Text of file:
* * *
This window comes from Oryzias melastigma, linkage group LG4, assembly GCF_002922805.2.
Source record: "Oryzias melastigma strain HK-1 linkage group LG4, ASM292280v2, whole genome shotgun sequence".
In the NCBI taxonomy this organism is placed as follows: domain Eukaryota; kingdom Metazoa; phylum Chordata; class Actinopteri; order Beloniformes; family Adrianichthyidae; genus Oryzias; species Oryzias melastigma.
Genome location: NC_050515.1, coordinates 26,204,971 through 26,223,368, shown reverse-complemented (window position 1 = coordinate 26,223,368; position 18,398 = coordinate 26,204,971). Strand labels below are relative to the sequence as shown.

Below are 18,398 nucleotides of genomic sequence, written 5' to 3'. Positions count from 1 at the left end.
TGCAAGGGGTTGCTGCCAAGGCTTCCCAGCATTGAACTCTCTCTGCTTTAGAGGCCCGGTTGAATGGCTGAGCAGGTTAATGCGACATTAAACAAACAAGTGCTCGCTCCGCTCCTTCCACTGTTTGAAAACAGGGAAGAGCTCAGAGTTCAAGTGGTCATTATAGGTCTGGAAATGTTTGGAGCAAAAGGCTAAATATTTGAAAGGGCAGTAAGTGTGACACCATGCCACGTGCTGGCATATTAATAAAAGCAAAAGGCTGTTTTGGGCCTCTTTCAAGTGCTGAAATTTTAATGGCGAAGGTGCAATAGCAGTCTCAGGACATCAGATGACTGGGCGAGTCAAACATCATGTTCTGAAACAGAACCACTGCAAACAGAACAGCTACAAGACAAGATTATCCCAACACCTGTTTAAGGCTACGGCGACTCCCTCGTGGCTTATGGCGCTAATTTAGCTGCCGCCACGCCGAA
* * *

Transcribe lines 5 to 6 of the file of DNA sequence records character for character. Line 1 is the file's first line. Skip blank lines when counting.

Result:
Below are 18,398 nucleotides of genomic sequence, written 5' to 3'. Positions count from 1 at the left end.
TGCAAGGGGTTGCTGCCAAGGCTTCCCAGCATTGAACTCTCTCTGCTTTAGAGGCCCGGTTGAATGGCTGAGCAGGTTAATGCGACATTAAACAAACAAGTGCTCGCTCCGCTCCTTCCACTGTTTGAAAACAGGGAAGAGCTCAGAGTTCAAGTGGTCATTATAGGTCTGGAAATGTTTGGAGCAAAAGGCTAAATATTTGAAAGGGCAGTAAGTGTGACACCATGCCACGTGCTGGCATATTAATAAAAGCAAAAGGCTGTTTTGGGCCTCTTTCAAGTGCTGAAATTTTAATGGCGAAGGTGCAATAGCAGTCTCAGGACATCAGATGACTGGGCGAGTCAAACATCATGTTCTGAAACAGAACCACTGCAAACAGAACAGCTACAAGACAAGATTATCCCAACACCTGTTTAAGGCTACGGCGACTCCCTCGTGGCTTATGGCGCTAATTTAGCTGCCGCCACGCCGAA